Recommendations for netbook
November 3, 2010 11:41 AM   Subscribe

Looking for recommendations for a netbook.

I am considering purchasing a netbook. I would like to use it creating, reading, and editing Word documents, reading pdf documents, and getting access to the internet while away from the office. What would be a good netbook to purchase if I want to spend about $300 on it?

For word processing, I want something that is compatible with Microsoft Word (.doc and .docx) since that is what I use at work. It should also be able to read pdf files, and if it will also allow me to edit pdf files, that would be even better. Also, it should have wifi capability, and I should be able to plug in my memory stick. In addition, if it can also handle Excel and PowerPoint (or allow me to install them), that would be great too.

posted by jujube to Technology (23 answers total) 4 users marked this as a favorite
I have this Acer Aspire One, and I love it. It does all the things you're asking for. I maxed out the memory, and now it's fast enough to watch Netflix on. Be aware, though that MS Office doesn't come with most new computers, so you'll have to buy that separately, effectively adding 30-50% to the cost of your computer. What I've done is install Open Office, which creates and reads all MS compatible documents, and it's free and open source.
posted by decathecting at 11:48 AM on November 3, 2010 [1 favorite]

So for netbooks one of the key things is how well you can type on them. Pretty much all of them will do the same job, but usability can be key. Sit down in front of a few and type on them and use that as a starting point.
posted by bitdamaged at 11:51 AM on November 3, 2010

I have an ASUS 1000HE and happy with it.
If you don't want to spend money on Microsoft office try LibreOffice.
posted by WizKid at 11:54 AM on November 3, 2010

I love my Samsung N220 netbook. Its battery life is awesome and I find it as comfortable to type on as my 13" Macbook. Its performance improved greatly when I replaced the default Windows 7 Starter installation with Windows 7 Home Premium. It will run Office and Acrobat, has wireless capability, and has three USB ports. It cost €294 (I already had a spare Home Premium license).
posted by neushoorn at 11:57 AM on November 3, 2010

Response by poster: Sorry, for some reason I thought that I couldn't install software on netbooks or something and had to use whatever it came with. So if it makes a difference, my work will supply me with Office 2007, Adobe Acrobat, and Adobe Contribute, if that makes a difference in the recommendation. Thanks.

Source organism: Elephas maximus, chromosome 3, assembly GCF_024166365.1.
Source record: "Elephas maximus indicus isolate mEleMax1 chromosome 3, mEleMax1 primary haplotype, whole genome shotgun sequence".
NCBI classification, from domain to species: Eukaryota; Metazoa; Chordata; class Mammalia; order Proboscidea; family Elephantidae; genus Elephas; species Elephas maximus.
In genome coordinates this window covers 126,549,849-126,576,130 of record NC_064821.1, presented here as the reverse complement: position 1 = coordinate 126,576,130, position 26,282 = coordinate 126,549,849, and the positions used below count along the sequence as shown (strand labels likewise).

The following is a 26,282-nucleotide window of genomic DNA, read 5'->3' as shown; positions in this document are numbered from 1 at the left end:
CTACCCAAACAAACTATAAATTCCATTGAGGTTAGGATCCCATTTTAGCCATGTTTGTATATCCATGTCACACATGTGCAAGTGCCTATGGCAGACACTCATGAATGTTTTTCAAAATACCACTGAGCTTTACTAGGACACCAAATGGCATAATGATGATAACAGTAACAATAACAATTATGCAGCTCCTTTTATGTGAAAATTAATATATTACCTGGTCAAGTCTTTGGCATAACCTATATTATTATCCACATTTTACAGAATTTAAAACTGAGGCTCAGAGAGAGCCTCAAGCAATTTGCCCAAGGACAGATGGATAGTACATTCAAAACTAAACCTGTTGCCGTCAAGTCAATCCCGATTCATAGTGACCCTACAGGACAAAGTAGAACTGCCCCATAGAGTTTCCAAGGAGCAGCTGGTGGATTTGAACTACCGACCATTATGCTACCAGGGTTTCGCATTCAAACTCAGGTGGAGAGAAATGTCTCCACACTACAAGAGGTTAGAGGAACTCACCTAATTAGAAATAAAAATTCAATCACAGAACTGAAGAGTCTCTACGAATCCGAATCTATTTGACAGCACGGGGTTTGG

posted by jujube at 11:59 AM on November 3, 2010

Please, if possible, try to check them in person. The keyboard makes a world of difference and the only way to be sure it won't suck is to physically test them out.

Other than that, I'm very happy with my first gen Samsung NC10, awesome keyboard and great battery life.
posted by Memo at 12:05 PM on November 3, 2010

I agree with bitdamaged. There is a big difference in netbook keyboards. I really like the Samsung NC10 (they have newer models now). It runs Windows so you can just install your favorite PDF reader and MS Office or any of the free applications that can open office documents. Also look at the screen. Matte and bright screens are very different. A bright screen looks really nice in the store if they play videos on it, but some people prefer matte screens for office work. I see Wikipedia has a nice comparison table that mentions many features. I think all $300 netbooks have wifi and usb.
posted by davar at 12:06 PM on November 3, 2010

I have an acer aspire one. One thing I've found is that Internet is very slow. Pages take a long time to load, it's frustrating. I don't know if the delay comes from how the machine handles wi-fi (I'm using wi-fi to connect) or if the browser is coming up against processor speed / memory limitations. A couple of other things: battery life is only around 40 minutes. There's no DVD drive, so you can't watch DVD movies, if you use a computer for that. Otherwise, it's a durable machine and useful.
posted by Paquda at 12:16 PM on November 3, 2010

Paquda, the battery life on my Acer is 5-8 hours, so you may want to try a new battery.
posted by decathecting at 12:17 PM on November 3, 2010

I have the Toshiba Mini NB205, and think it's great. I chose this model over other netbooks because the track pad felt the most comfortable -- the most like a larger laptop's track pad. This was 18 months ago, so YMMV based on newer models. The battery life is awesome. It's rated at 9 hours, and at 18 months old, it still gets me through two 3-hour classes plus about two hours additional web-surfing or reading before it drops low enough that I plug it in. I have been really happy with this netbook, but strongly recommend trying out different keyboards and trackpads to see what's most comfortable for you.
posted by sk932 at 12:32 PM on November 3, 2010 [2 favorites]

I have an eee901. While old it's still plenty fast. But what made it fast was buying a new and much better SSD and installing Ubuntu rather than windows.
posted by rhymer at 1:01 PM on November 3, 2010

Okay, decathecting. It's quite possible there's something wrong with mine.
posted by Paquda at 1:49 PM on November 3, 2010